Conclusions

Genetic mutations responsible for CMSs have been identified in relation to proteins in the presynaptic, synaptic and postsynaptic compartments of the neuromuscular endplate. As expected, the frequency of particular gene mutations varies within different ethnic groups, but in most populations the most common form of CMS is due to a deficiency of acetylcholine receptors on the postsynaptic membrane [3]. These can result from recessive missense, nonsense, frameshift or splice site and promoter region mutations in any of the genes encoding the acetylcholine receptor subunits. However, a high frequency of mutations in the acetylcholine receptor ε subunit (CHRNE) compared with other subunits has been recognised and attributed to the phenotypic rescue by maintained low level expression of the foetal γ subunit that substitutes for the defective ε subunit, but cannot compensate for the other muscle acetylcholine receptor subunits. Our patient was diagnosed with c.183_187dupCTCAC within CHRNE, which is predicted to convert Leu–Asn–Glu codons to Pro–His–Stop at positions 63–65 of the protein p.(Leu63fs), resulting in truncation of the ε subunit in its extracellular domain [4]. This variant is SNP rs776927709, whose allele frequency count of 1.64728e-05 is low enough to be the cause of a rare recessively inherited genetic disease such as CMS. From the sequencing data presented here, this duplication is predicted to be homozygous. Sequence analysis of the parental DNA would provide confirmation but unfortunately parental DNA was not available. Therefore a heterozygous deletion with concomitant removal of one or both primer binding sites, which would produce the same chromatogram, cannot be excluded. Although our patient demonstrated the typical phenotype of CHRNE mutation CMS, a genetic diagnosis was confirmed only 15 years after onset, and a previous diagnosis of ‘autoimmune myasthenia gravis’ was revised precluding the risk of inadvertent immunotherapy. Furthermore, specific genetic diagnosis provided the option of adding 3,4 diaminopyridine and salbutamol when symptomatically required [2, 5].

In a review of patients attending a comprehensive neuromuscular clinic in India over a period of 8 years, 4.8 % of 314 myasthenic individuals were found to have CMS, but a genetic diagnosis had not been ascertained in them [6]. However, interestingly, certain founder mutations of CMS have been identified in individuals of Indian subcontinent origin [7, 8]. There was no family history of neuromuscular disorders in our patient, but unavailability of DNA from her parents precluded further evaluation of the origins of the identified mutation.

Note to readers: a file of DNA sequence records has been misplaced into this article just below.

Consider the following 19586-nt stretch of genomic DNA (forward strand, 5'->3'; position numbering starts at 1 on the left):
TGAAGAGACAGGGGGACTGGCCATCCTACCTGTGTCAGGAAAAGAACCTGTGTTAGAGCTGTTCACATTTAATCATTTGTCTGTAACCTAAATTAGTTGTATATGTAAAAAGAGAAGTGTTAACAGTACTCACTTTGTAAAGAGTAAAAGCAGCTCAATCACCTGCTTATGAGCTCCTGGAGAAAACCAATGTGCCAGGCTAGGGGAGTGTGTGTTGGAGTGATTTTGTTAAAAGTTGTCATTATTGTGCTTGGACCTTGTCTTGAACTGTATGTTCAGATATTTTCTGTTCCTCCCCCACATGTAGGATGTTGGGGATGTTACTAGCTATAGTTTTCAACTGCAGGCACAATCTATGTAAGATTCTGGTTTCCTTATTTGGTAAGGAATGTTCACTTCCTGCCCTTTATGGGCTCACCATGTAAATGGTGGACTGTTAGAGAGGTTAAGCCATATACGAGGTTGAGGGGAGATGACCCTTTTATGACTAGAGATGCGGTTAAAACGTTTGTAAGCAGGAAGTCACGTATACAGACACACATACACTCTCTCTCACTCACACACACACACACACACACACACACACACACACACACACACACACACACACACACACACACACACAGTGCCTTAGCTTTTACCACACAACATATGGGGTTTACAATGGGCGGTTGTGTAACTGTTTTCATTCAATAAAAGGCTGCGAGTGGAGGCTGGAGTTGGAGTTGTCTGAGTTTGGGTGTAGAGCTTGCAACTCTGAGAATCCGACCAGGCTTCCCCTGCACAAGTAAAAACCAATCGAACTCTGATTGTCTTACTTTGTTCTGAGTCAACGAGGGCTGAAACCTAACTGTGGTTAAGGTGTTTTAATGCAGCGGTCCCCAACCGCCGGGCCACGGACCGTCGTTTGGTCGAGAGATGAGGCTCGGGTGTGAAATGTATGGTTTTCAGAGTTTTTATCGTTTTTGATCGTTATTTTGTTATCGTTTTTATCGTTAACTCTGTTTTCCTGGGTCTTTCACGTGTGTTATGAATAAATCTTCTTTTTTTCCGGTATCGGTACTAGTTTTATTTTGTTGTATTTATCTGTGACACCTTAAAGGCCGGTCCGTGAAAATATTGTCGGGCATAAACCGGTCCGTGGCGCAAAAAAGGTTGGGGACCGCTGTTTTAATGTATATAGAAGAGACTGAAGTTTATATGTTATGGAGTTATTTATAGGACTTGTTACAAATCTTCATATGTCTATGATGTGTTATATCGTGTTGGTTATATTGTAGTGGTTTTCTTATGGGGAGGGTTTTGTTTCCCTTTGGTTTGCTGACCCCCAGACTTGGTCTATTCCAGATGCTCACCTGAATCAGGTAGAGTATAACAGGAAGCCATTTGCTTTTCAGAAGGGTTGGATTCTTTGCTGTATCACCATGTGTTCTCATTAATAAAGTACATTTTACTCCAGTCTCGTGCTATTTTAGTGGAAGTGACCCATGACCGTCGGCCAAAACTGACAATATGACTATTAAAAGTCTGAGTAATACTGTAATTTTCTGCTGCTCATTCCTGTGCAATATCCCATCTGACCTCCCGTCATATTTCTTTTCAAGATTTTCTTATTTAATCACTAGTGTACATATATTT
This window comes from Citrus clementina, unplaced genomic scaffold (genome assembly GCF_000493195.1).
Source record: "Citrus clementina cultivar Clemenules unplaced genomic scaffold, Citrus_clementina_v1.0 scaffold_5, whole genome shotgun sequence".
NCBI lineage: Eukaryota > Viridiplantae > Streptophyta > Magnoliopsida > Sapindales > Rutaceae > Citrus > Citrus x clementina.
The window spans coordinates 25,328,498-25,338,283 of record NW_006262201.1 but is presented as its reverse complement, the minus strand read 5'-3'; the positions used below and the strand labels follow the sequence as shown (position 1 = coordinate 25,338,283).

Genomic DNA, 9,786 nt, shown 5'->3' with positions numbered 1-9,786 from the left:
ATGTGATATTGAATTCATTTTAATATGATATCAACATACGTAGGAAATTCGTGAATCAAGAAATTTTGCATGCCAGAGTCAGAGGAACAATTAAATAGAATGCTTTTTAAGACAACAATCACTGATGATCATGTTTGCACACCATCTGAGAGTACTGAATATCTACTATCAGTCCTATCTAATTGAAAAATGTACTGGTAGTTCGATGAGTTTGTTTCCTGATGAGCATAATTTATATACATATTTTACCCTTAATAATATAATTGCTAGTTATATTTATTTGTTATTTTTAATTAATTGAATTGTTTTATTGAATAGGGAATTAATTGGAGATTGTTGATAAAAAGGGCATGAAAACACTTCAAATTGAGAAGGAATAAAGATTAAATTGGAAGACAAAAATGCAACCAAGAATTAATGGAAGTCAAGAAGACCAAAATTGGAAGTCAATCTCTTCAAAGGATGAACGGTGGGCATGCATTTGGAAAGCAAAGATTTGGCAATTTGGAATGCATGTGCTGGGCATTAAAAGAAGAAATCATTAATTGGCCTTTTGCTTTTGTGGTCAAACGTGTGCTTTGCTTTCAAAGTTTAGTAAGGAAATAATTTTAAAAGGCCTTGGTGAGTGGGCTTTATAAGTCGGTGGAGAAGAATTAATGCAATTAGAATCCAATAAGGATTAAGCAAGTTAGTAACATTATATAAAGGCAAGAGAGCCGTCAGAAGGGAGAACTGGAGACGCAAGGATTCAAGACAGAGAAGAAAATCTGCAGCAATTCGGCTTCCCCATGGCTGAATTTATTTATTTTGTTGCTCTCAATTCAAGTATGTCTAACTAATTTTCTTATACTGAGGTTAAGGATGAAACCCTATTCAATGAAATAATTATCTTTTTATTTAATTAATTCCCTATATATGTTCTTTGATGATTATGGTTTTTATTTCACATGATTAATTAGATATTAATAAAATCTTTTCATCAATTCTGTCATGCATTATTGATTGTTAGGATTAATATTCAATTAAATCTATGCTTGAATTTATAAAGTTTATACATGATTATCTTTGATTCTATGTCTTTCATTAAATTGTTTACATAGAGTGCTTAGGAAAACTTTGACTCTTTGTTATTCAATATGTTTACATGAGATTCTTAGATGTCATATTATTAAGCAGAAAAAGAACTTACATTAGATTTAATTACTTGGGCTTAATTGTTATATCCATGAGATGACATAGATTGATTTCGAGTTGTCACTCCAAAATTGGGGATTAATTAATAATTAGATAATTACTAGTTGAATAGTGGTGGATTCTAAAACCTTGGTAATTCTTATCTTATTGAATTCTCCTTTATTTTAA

CMS can be clinically diagnosed on the basis of onset at birth to early childhood, fatigable weakness particularly of oculo-cranial muscles, a positive family history, and a decremental response on repetitive nerve stimulation. However, some patients may present later in life or the distribution of weakness may not be typical and a decremental response may not be easily evident, making differentiation from other neuromuscular disorders difficult. Some patients are mistakenly diagnosed with autoimmune myasthenia gravis mediated by antibodies against acetylcholine receptors or muscle specific tyrosine kinase, which are known to occur worldwide including in South Asia [9, 10], leading to inappropriate treatment with immunosuppressive drugs. Furthermore, drugs with mechanisms countering specific neuromuscular defects have been found to be effective in appropriate CMS subtypes, but harmful in other CMS subtypes with molecular defects inverse to the drug action [2]. Thus, a genetic diagnosis is important for diagnosis, treatment and prognostication of CMS.

Our case report adds to the number of CMS affected individuals identified with a rare mutation of the acetylcholine receptor ε subunit gene and highlights the importance of genetic diagnosis in CMS. It also highlights the occurrence of such mutations among South Asian populations.

Abbreviations

BMI: 

Body mass index

CHRNE: 

Acetylcholine receptor ε subunit

CMS: 

Congenital myasthenic syndrome

DNA: 

Deoxyribonucleic acid

MRC: 

Medical Research Council

Declarations

Acknowledgements

None.

Funding

Not applicable to case reports.

Availability of data and materials

Not applicable to case reports.

Authors’ contributions

TC was the primary physician caring for the patient. JC did the DNA sequencing and identified the mutation. TC wrote the manuscript; JC and DB critically appraised and revised it. All authors read and approved the final manuscript.

Competing interests

The authors declare that they have no competing interests.

Consent for publication

Written informed consent was obtained from the patient for publication of this case report. A copy of the written consent is available for review by the Editor-in-Chief of this journal.

Ethics approval and consent to participate

Not applicable to case reports.

Open AccessThis article is distributed under the terms of the Creative Commons Attribution 4.0 International License (http://creativecommons.org/licenses/by/4.0/), which permits unrestricted use, distribution, and reproduction in any medium, provided you give appropriate credit to the original author(s) and the source, provide a link to the Creative Commons license, and indicate if changes were made. The Creative Commons Public Domain Dedication waiver (http://creativecommons.org/publicdomain/zero/1.0/) applies to the data made available in this article, unless otherwise stated.

Authors’ Affiliations

(1)
Department of Clinical Medicine, Faculty of Medicine, University of Colombo
(2)
Neuromuscular Disorders Group, Nuffield Department of Clinical Neurosciences, Weatherall Institute of Molecular Medicine

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Copyright

© The Author(s). 2016